By : Theo @ Samma3a
The XB21 comes in a pretty standard albeit full-colour box. We get a few images of the product itself along with bold text to ensure that you’re well aware of the fact that it’s part of Sony’s Extra Bass line of products. The product’s main features are also showcased rather well, namely the IP67 water-proof rating, the 12-hour battery life, and the couple of connectivity features which allows you to connect multiple products wirelessly to each other…but we’ll get more into that later on.
There really isn’t anything other than the charging cable included with the XB21. But then again, we are talking about a $100 speaker, so we also shouldn’t really expect to get anything more than the essentials, which is just a charging cable. It would’ve been nice to get some sort of storage/carrying pouch or bag though.
The design of the XB21’s isn’t anything particularly ground-breaking, but it is somewhat interesting nonetheless. The first thing that strikes you is that the design seems to revolve around some sort of meshed-metal. However, this exterior design is in fact made out of nylon thread rather than metal. Personally, I think this is pretty clever, as it really gives the speaker a pretty rugged look, but without the added weight that would accompany a metal exterior. But, of course, a concern here would be with regards to just how well these threads would hold up to the effects of daily usage and other wear and tear factors. Would they start fraying in a few short weeks or would they hold up over time? That’s something that will unfortunately only become clear with extended usage.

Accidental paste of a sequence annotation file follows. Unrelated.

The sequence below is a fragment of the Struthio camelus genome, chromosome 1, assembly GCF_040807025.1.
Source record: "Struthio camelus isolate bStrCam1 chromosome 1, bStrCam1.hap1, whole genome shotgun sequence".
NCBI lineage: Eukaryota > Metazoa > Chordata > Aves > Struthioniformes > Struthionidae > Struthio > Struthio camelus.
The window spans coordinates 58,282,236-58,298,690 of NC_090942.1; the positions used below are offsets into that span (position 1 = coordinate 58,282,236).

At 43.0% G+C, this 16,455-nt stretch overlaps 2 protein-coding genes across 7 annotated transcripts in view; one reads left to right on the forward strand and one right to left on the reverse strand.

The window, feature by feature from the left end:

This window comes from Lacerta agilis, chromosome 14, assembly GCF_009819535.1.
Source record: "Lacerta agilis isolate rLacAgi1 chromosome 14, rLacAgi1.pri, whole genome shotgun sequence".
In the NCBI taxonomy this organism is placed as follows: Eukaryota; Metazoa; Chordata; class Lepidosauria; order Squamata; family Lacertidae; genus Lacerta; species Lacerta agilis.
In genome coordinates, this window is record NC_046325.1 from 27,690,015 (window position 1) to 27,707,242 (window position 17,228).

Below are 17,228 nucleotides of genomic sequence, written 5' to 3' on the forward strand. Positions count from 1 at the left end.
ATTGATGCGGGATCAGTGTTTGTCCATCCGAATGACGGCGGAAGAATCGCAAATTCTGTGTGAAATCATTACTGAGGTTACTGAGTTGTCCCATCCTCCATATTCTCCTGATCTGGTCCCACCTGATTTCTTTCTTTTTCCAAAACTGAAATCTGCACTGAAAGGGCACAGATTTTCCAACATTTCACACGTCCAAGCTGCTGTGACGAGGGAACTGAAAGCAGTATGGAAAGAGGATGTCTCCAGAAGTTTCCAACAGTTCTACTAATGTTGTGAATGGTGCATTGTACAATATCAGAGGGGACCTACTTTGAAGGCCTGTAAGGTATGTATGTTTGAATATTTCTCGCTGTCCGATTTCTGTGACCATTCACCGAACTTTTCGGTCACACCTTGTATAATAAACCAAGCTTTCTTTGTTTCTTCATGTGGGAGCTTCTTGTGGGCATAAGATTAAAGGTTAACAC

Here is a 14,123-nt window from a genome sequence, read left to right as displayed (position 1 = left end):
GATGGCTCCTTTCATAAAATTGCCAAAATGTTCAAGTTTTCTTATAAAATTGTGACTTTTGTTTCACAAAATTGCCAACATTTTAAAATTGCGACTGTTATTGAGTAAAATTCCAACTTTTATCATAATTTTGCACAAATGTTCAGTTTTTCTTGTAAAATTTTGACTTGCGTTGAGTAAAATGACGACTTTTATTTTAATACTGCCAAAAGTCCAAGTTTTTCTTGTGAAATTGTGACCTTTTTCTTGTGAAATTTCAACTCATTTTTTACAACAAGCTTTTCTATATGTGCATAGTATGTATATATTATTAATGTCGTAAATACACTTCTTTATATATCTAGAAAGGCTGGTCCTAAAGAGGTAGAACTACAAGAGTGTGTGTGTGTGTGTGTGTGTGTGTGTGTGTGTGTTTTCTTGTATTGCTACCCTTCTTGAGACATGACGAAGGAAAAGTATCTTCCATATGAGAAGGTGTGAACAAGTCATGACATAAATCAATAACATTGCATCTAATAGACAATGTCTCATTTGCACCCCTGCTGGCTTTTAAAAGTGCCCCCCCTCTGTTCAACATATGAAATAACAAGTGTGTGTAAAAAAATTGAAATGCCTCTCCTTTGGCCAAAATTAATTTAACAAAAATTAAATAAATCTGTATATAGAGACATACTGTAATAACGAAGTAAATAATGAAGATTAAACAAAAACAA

Along the top we can see a little NFC logo which is where you’d tap an NFC-capable device for easy pairing. Then we also get a few buttons which are used for various functions such as turning the device on, enabling Bluetooth pairing, adjusting the volume, answering or ending incoming calls, and of course there’s a play/pause button too.
Then, on the rear is a rubberized flap which covers a few more buttons and ports. Here we have the micro-USB charging port as well as a regular 3.5mm analogue line-in port. There’s also a small reset button in case something goes a little funky and you need to reboot the speaker.Additionally, there are 3 buttons that allow you to access or adjust a few key features. The first button, starting from the top, allows you to enable or disable the lighting effects as well as giving you a voice prompt of the estimated battery level remaining.
The middle button is labelled WPC which is short for Wireless Party Chain. Basically, this works similarly to the WPS function on other wireless devices. If you press this button on 2 or more compatible Sony speakers, they will link up with one another automatically. But we’ll delve into this feature in more depth later on.